Religion & Culture | The enduring soul of pan
There was time in Trinidad and Tobago's history when the economically blighted and cursed were associated with pan music.
There was a time in that country's history when your middle-class parents warned you: "Pan is an anathema better ignored lest you be condemned as uncouth and uneducated."
But as Ricardo Greenaway took the stage in New York you became aware of how much time has changed. Yes, the lounge brimmed with anticipation as something transformative was about happen. His was more than a spirited sound. It was the spirit and of the soul of pan on display.
Gone were the gang violence and mayhem associated with an instrumental hailed as the only new musical instrument of the 20th century.
It is Friday night at Trendz, an entertainment hotspot in Carnarsie, Brooklyn, and Greenaway, the virtuoso 'pannist', is showcasing his craft to the most discerning of audiences.
Embraces every genre
He sets the tone for his five-piece band, a musical outfit that embraces every conceivable genre. After the show he reflects for a moment and recalls his days as a Trinidad and Tobago police officer. That was some 30 years ago.
"It was nine well-spent years," he started. "Being an officer patrolling the rough neighbourhoods in and around Port of Spain was an experience that taught me invaluable lessons. I will never trade those years for the world. Responsibility and punctuality are keys to success. Being an officer also taught me to quickly assess a situation and how best to respond. These are essential attributes especially when doing business in New York."
Greenaway is equally thankful for his formative years at Malick Senior Comprehensive School where he was introduced to pan.
"I can say that this instrument kept me constructive and disciplined." He talks about daily practice on the tenor pan that guarded him from the destructive allure that the streets sometimes offered. "I can say that all the kids involved in pan were mature and never fell prey to vices."
Greenaway went on to play for several bands, including Solo Harmonites, Cordettes, Exodus and Amoco Renegades. During that time, pan took on a spiritual and transcendental quality.
Music, he argued, is "therapeutically healing", a kind of spiritual balm. "When I play pan I get into a zone, away from the noise of the world. Believe it or not, but it is my kind of meditation, my religion and connection to something bigger than me and everyone."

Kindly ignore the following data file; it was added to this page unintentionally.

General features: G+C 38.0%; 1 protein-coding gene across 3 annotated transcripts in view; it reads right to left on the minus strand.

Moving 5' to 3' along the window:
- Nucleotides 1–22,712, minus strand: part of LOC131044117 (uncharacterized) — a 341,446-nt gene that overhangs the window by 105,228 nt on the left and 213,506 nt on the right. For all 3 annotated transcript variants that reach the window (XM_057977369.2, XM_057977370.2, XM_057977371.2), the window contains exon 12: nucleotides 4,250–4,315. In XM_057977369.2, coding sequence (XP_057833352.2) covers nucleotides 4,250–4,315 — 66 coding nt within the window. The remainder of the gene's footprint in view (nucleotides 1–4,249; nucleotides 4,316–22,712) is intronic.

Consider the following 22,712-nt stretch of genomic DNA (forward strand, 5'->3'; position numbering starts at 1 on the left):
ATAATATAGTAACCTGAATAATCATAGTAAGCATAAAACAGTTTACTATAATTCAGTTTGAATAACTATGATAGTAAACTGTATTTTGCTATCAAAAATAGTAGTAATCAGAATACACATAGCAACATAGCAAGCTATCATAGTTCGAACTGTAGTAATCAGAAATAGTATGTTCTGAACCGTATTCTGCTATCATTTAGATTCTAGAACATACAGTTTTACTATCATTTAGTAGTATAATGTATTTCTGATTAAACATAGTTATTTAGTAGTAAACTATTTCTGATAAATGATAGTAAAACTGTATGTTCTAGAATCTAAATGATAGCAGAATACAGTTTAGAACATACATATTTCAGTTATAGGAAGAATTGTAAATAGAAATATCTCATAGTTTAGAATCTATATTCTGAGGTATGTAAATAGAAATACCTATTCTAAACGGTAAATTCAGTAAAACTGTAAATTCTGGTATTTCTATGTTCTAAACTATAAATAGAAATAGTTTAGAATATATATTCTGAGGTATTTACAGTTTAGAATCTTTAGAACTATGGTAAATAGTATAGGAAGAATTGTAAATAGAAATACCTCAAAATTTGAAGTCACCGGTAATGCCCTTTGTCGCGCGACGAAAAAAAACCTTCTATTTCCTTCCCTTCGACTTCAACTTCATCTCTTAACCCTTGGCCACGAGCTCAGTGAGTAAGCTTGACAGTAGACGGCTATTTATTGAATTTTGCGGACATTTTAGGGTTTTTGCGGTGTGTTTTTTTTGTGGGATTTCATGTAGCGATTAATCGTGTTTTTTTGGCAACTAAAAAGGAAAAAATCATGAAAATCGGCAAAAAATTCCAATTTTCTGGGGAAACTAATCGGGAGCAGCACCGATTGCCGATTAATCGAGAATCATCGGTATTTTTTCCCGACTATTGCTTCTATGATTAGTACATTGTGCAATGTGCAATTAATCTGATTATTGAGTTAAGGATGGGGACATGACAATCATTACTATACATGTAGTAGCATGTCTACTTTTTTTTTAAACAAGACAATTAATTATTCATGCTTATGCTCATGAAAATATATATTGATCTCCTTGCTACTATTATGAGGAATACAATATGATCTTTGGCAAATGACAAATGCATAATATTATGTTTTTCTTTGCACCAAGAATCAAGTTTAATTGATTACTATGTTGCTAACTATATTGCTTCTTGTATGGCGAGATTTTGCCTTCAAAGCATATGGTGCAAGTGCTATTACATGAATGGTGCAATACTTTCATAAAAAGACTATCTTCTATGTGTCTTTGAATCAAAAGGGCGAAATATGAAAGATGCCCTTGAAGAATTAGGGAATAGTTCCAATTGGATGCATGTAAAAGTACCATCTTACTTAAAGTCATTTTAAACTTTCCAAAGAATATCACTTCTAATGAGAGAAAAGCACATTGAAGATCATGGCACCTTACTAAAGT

How ironic that what was once a symbol of hooliganism is now a gateway to a religious experience.
In 1995, Greenaway resigned from law enforcement and, like so many fellow Trinidadians, made his way to the United States. "I came for a better life, for the opportunities that the States offered."
The going was challenging, and although becoming a professional pannist in New York was never a first option, Greenaway realised that he was more than capable of putting his talent to good use.
"I came to the US with my pan and that turned out to be a wise decision." He remembers his first gig in New Jersey, but it was in the subways of New York that people began to listen.
"People here see the pan as exotic and gravitate to it. I performed on the number 2 and 5, and A subway platforms in Manhattan."
But there were some hiccups along the way. Greenaway, for a while, performed without a licence, a mandatory requirement for subway musicians. He applied to the Music Under New York Program, was called to audition, and immediately wowed a panel of eight judges with a breathtaking demonstration.
"What was supposed to be a three-minute audition was cut in half. Long before the end they stopped me and immediately gave me what I came for." That many applicants are repeatedly turned down is testament to Greenaway's striking musical prowess.
Always honing his skill, the father of two teenagers attended a number of music classes to "better appreciate the arts". He also assumed the role of instructor at after-school and community programmes, including those organised by the Police Athletic League in Brooklyn.
Opening for Jimmy Cliff
Another notable achievement was performing as the opening act for reggae legend Jimmy Cliff.
Ricardo Greenaway is proof that a pannist can survive financially in New York but he is quick to add that talent can "take you so far". He emphasises the business side of the equation.
"To be successful many components must be in place. You must have an agent and a management that could get you into places you only dreamed of. This is the reality. The business aspect cannot be overemphasised.
"I can take you to the subway right now and you will hear some of the best vocalists and instrumentalists but that is the extent of their journey. You don't hear anything from them beyond the subway platform."
Greenway has followed his own counsel. Recently, he began to manage his own affairs. As agent, manager and producer of the Ricardo and Friends Show he must be resourceful.
"I am managing musicians, and if you know anything about the business you know that we have big egos, and the bigger the artist the bigger the ego. I have to learn when to be loud, when to be silent, when to be pastoral, even a counsellor. I have five band members and it takes more than people skills to keep us as a harmonious unit."
Greenaway also needs to be savvy in his business relationship with Trendz. But he will have it no other way.
Before proceeding to work on a couple of tracks he takes a minute to mention "the young and undiscovered musicians" that he invites to "jam" with his band at the club.
"It is an opportunity that they cannot refuse. It gives them the exposure they need. It also proves that pan is comfortable alongside every musical style, even religious sounds. Pan can do anything, and everything."